How to know quickly in which Fortran standard a feature appeared?

How can we know in which Fortran standard a new feature appeared?

For example, I am happy to have discovered the compiler_version() and compiler_options() functions in Milan’s book.

  • I can look in my reference book “Modern Fortran explained” (latest version), but it does not tell me when the feature appeared. I could also look in the Fortran 95/2003 version of the book. But I have not the 2008 version.
  • I can look in the Fortran standards, but it does not seem to contain the information I need. Same scenario: I would be obliged to search in the PDF of all recent Fortran standards until I can’t find the feature.
  • I can write a short program and use the -std= option of my gfortran compiler and test the latest standards until I encounter an error. I can even do it very quickly with fpm: $ fpm build --flag --std=f2003
  • I can search the function in the documentation of my compiler. And it’s the fastest method I know, the info is generally available in the case of the gfortran doc, for example: COMPILER_VERSION (The GNU Fortran Compiler)

But is there somewhere a page or document with a list which could tell us quickly in which standard a feature was introduced?

And, as a compiler is able to know if a feature is in a specified standard, we can imagine there is a file in its code containing the information. And if it is open-source we could access that file…


Please have look at the GNU Fortran documentation or at my list.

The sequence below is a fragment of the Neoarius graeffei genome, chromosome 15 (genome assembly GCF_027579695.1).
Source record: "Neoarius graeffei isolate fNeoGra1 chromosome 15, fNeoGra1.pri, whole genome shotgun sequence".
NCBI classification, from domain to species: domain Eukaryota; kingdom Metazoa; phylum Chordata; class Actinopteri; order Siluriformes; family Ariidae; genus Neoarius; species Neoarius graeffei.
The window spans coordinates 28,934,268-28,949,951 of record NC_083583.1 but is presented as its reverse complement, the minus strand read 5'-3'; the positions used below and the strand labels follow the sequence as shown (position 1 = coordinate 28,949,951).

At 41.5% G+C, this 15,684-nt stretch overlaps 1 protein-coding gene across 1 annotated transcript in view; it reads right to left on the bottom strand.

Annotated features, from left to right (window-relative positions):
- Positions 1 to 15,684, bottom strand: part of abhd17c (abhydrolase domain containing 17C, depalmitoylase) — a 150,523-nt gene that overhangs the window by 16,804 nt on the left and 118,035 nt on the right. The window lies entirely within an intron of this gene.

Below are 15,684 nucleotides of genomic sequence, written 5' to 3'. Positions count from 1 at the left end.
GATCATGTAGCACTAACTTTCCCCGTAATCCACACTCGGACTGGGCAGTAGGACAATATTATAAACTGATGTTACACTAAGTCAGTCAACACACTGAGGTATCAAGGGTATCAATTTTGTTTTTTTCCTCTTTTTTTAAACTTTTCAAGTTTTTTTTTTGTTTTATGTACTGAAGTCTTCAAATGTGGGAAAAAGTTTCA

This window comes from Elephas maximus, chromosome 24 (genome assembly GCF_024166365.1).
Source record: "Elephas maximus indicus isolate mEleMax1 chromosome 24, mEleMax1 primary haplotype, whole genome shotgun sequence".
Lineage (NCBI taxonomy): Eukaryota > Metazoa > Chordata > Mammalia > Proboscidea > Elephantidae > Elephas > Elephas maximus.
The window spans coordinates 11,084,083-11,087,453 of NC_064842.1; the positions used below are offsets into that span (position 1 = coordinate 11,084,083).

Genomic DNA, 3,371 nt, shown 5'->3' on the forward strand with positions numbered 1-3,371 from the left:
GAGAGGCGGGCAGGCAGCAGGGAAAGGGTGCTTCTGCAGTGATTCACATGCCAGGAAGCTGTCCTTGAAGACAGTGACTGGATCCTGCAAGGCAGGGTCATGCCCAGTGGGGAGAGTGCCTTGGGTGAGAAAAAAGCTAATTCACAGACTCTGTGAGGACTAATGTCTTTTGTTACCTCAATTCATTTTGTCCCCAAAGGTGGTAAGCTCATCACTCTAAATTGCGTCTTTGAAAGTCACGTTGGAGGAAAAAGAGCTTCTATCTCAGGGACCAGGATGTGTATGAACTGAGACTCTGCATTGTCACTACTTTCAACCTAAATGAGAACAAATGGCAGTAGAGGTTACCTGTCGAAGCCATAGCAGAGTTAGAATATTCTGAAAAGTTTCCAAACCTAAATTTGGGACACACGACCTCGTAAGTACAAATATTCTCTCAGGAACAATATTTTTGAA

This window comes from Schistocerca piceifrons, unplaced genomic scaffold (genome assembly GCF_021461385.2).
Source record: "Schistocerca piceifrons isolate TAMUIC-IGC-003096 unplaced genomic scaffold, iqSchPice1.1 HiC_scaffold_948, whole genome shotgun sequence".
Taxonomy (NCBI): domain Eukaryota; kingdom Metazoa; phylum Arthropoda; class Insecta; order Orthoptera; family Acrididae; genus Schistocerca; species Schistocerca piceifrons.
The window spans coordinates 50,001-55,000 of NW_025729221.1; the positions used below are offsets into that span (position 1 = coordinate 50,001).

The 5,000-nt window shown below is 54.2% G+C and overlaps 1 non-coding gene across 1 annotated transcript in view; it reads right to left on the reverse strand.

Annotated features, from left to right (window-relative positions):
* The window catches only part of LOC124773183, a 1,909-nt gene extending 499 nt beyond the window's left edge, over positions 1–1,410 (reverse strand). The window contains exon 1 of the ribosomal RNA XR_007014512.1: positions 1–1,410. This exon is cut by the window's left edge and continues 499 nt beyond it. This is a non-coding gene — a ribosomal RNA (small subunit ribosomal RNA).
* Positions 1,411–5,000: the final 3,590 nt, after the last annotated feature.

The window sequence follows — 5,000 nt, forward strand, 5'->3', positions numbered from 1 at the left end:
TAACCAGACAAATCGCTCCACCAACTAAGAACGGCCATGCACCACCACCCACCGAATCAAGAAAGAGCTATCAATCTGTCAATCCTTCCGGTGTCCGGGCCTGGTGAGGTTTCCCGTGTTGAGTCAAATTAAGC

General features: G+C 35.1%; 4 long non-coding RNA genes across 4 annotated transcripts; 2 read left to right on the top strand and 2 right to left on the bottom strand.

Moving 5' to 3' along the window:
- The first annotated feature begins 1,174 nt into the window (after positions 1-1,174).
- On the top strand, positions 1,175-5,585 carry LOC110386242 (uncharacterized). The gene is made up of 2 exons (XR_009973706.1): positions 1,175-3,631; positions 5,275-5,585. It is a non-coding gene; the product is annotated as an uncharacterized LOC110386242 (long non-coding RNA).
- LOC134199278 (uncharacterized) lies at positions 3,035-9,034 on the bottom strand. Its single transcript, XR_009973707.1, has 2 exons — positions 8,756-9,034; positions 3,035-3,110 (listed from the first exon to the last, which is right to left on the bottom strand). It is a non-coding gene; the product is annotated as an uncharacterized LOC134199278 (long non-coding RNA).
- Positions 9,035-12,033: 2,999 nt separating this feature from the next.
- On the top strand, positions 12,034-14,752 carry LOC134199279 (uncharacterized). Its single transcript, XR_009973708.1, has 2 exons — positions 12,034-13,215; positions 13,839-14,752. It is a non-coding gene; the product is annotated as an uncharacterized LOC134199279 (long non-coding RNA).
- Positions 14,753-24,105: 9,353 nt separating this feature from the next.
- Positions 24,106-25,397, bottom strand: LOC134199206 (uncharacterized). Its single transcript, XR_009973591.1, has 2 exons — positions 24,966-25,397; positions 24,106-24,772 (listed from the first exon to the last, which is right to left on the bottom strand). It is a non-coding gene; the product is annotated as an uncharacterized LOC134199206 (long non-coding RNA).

Thanks, your list is exactly what we need! We have just to load the page and search for the function and we find the information.

The gfortran doc is also quick to browse, just needing one more click.
Same for the Fortran Wiki:

The Introduction clause of the ISO documents for recent standards has a full list of what is changed from the previous standard. The current editor is fairly insistent that this list be complete. One could collect the information from each standard and try to organize it in some useful fashion.

The simplest way to see easily would be to have a Fortran textbook/guide that used colored fonts to indicate the standard when a particular feature was introduced or significantly modified. This would be an enormous amount of work, of course


@pmk that’s a great cheat sheet. Did you make it? If yes, would you like to author it on Learn Fortran - Fortran Programming Language? I’d help put it up and you’d just have to review and approve it. I think it would help many people, and we could build on it as Fortran evolves.


Sounds good, when you have it up, we’ll link to it under Other Resources on the Web.